Rybczynski’s point in this chapter, ultimately, is that in order to create meaningful buildings one must pay attention to the particular local circumstances that they will be situated in. A Porsche is a Porsche no matter where you park it, but a building removed from its context is ugly and meaningless.

The chapter that follows, “Just a Barn” is dedicated to a survey of barn architecture in general, and specifically the area around Montreal where his boat-building structure was going to be located. Eventually, he settles on a design and begins constructing it in the following chapter, “Chrysalis.” That’s where things get interesting again.

Wood frame architecture, like building a house of cards, is unique in its flexibility for rethinking design. After spending a lot of time building the structure, swinging a hammer, Rybczynski decides that he really doesn’t like construction that much; it’s a chore. Therefore, his fantasy of building a boat is best likely left a fantasy.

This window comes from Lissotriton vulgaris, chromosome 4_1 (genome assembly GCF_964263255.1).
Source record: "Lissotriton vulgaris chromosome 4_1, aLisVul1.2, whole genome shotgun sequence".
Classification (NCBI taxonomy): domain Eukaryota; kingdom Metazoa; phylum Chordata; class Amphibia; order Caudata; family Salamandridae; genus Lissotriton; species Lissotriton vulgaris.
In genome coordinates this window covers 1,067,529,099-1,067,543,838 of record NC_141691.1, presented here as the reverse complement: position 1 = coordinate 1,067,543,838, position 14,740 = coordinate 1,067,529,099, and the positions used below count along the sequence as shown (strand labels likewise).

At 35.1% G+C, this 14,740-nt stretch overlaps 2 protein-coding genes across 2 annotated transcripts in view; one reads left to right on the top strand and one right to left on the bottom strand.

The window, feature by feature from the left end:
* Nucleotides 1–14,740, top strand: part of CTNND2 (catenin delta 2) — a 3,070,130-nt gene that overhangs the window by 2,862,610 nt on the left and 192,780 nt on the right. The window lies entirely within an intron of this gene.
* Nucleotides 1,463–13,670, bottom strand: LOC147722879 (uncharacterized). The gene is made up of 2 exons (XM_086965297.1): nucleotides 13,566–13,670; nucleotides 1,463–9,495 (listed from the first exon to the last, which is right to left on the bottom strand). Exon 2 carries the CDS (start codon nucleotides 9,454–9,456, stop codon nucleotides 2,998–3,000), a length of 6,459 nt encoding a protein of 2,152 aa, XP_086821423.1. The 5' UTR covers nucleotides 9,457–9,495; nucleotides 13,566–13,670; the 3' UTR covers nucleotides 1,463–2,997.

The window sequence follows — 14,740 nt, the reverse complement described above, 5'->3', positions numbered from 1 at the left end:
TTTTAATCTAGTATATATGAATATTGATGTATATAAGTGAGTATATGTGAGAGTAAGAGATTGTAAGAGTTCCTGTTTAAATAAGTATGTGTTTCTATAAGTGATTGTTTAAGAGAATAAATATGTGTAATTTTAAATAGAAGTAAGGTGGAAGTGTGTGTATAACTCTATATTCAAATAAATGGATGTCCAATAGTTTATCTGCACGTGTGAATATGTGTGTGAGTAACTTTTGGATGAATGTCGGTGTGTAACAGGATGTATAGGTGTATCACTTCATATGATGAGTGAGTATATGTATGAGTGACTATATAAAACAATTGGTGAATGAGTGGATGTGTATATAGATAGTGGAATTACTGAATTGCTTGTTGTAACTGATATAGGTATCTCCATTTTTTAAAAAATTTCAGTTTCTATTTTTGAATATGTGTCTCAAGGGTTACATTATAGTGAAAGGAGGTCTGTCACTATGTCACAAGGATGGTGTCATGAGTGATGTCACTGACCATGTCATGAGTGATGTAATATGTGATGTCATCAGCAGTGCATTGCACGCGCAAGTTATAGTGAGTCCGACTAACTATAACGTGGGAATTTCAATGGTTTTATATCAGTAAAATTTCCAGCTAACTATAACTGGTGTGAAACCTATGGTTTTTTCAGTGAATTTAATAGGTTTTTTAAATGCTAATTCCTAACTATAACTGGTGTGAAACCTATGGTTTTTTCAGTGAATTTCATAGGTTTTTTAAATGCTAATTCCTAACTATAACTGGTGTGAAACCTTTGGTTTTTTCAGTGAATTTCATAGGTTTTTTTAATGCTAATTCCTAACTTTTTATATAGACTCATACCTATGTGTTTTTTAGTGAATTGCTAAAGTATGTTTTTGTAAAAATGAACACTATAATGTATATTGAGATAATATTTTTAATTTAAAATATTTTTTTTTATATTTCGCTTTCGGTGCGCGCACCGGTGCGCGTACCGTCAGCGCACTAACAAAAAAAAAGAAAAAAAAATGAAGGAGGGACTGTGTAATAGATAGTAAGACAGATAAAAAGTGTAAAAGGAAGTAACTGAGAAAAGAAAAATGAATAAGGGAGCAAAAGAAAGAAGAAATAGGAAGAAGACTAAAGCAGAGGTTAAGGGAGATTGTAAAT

Looking back on it, I can see now more clearly what had originally impelled me on this nautical enterprise. The weeks of sawing, fitting, and hammering had been an enjoyable diversion from the intellectual work that normally occupied me. I had needed that change. After years of designing on the drawing table—both as a student and, later, in my practice—I had wanted to build something, anything, with my own hands and with proper tools and real materials; with hammer and nails instead of with an Exacto knife and cardboard, and not in miniature, but full size. This I had done. Unfortunately, as far as the boatbuilding was concerned, what had originally attracted me to maritime construction had found fulfillment in landlocked carpentry. (134)